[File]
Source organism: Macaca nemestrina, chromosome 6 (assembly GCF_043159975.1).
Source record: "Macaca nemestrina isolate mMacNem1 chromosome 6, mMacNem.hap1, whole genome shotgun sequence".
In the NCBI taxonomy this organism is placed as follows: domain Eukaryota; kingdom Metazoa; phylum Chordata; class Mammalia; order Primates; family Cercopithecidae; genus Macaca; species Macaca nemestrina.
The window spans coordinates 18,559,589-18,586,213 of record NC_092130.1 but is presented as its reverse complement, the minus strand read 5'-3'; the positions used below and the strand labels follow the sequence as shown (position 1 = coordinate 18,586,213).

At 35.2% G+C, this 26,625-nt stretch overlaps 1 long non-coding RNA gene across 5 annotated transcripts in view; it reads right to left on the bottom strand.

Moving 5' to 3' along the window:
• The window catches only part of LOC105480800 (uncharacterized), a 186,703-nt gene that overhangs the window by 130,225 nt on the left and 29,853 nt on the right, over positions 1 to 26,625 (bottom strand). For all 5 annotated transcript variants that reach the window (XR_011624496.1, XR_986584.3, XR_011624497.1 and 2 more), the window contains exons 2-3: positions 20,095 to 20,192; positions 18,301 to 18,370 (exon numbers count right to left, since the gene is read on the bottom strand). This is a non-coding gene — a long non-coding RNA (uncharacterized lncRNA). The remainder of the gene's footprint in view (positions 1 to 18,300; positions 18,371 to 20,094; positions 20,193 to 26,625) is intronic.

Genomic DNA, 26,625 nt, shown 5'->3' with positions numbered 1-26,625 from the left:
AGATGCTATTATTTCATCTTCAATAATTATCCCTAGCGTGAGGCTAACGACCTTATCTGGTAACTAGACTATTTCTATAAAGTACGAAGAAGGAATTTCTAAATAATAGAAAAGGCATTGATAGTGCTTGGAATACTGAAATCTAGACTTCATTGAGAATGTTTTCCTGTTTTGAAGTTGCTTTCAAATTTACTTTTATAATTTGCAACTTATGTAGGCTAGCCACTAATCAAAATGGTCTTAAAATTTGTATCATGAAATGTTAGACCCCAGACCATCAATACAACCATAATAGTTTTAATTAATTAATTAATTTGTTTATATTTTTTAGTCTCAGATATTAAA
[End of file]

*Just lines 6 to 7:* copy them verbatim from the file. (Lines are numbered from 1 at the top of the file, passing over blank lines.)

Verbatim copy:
Moving 5' to 3' along the window:
• The window catches only part of LOC105480800 (uncharacterized), a 186,703-nt gene that overhangs the window by 130,225 nt on the left and 29,853 nt on the right, over positions 1 to 26,625 (bottom strand). For all 5 annotated transcript variants that reach the window (XR_011624496.1, XR_986584.3, XR_011624497.1 and 2 more), the window contains exons 2-3: positions 20,095 to 20,192; positions 18,301 to 18,370 (exon numbers count right to left, since the gene is read on the bottom strand). This is a non-coding gene — a long non-coding RNA (uncharacterized lncRNA). The remainder of the gene's footprint in view (positions 1 to 18,300; positions 18,371 to 20,094; positions 20,193 to 26,625) is intronic.